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Category Archives: Lifestyle

Not Hooked On This Crochet Mystery

As I mentioned in my previous post, I was stuck on a book. Despite all the reasons I thought I would like that mystery set in Georgian England, it just wasn’t grabbing me and it seemed like the best way to restart my reading was to switch books. Normally, to get on-track with my reading again, I like turn to a book by a favorite author, a known quantity. But, much to my folly, I went with an author I hadn’t read before.

The premise of Hooked on Murder by Betty Hechtman appealed to me for a couple reasons. It was set in a bookstore and it involved a crochet group–two things I love. Not only that, but because this author was published by Berkley Prime Crime, I had a feeling I knew what to expect from the book in terms style and the quality of writing.

Berkley Prime Crime tends to specialize in “cozies”, mysteries in the tradition of Agatha Christie where things happen in a set location with an established cast of characters. These books focus more on the mystery of figuring out “who-done-it” than on vividly gruesome crime description, overt violence, or action. And the Prime Crime books seem to be aimed at women because so many of the authors and protagonists are female.  But while Hooked on Murder was generally true to what I have come to expect from Berkley Prime Crime, it just didn’t do it for me.

The story. Molly Pink, a recent widow in her late 40s, has fought to get her life back to a new normal after the early death of her husband Charlie, a partner in a small public relations firm. But Molly’s plans for her new normal are thrown when she discovers the dead body of Ellen, her husband’s business partner. Now Molly is scrambling to figure out who would kill Ellen because a jealous female police detective seems convinced Molly is guilty, a development that would free up Molly’s boyfriend for this detective. In her efforts to learn more about the deceased and find an outlet for the nervous energy being the prime suspect of a murder investigation can cause, Molly joins the crochet group that Ellen ran and learns that there were a variety of people who benefited from Ellen’s death far more than Molly did. In order to prove her innocence, Molly is going to have to find out who really killed Ellen–all while learning to crochet the perfect granny square.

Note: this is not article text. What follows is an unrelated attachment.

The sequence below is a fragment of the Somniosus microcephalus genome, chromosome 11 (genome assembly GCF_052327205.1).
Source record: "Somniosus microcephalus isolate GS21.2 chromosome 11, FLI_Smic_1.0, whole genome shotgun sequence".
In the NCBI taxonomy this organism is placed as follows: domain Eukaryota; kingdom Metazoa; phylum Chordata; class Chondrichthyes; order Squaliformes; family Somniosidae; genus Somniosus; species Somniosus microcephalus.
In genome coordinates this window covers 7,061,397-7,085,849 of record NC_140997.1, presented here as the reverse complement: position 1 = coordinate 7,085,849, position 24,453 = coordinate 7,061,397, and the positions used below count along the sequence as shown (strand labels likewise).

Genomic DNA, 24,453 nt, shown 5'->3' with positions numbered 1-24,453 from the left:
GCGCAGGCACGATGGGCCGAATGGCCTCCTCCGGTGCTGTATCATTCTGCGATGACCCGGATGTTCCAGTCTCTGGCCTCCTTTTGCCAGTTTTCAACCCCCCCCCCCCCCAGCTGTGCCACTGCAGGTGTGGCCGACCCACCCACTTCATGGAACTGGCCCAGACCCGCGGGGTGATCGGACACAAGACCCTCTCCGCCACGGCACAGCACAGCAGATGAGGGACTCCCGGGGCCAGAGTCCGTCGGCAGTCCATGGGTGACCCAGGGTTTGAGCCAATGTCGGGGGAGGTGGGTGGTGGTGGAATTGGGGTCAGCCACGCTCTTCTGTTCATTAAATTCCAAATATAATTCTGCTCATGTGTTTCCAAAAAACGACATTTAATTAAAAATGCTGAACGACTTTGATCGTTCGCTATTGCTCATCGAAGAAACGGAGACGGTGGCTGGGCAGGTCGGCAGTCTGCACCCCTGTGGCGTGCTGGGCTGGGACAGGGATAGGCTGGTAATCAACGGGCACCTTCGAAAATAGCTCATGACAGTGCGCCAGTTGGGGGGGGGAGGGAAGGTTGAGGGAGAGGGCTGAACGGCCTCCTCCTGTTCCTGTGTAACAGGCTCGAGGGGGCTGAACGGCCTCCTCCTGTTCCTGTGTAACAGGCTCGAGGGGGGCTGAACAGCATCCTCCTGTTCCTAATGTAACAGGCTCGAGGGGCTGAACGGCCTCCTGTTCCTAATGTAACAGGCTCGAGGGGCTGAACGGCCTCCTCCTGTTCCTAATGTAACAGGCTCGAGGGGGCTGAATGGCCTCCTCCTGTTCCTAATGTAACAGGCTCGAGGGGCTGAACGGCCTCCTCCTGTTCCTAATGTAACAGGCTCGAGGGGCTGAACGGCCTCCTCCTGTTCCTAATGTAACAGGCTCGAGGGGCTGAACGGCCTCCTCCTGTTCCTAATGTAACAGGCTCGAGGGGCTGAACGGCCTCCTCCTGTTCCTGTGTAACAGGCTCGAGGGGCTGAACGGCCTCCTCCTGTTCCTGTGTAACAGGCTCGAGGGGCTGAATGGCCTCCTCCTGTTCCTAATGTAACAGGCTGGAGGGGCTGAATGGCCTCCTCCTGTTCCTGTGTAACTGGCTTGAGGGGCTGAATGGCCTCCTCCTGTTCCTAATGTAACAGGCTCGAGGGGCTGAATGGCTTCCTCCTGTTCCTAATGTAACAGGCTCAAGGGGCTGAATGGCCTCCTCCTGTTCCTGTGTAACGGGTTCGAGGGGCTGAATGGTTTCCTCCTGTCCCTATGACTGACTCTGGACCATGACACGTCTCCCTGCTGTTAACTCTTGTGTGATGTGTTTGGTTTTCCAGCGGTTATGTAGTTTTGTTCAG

What I liked. As a protagonist, Molly is likeable. She’s been through tough times with the early death of her husband, but she’s rebuilding her life on her own and struggles to maintain the independence she’s discovered in the wake of tragedy. Not only is Molly herself likeable, but so is her best friend Dinah, a community college English teacher who refuses to disclose her age. I enjoyed this story the most when it stayed with Molly and Dinah.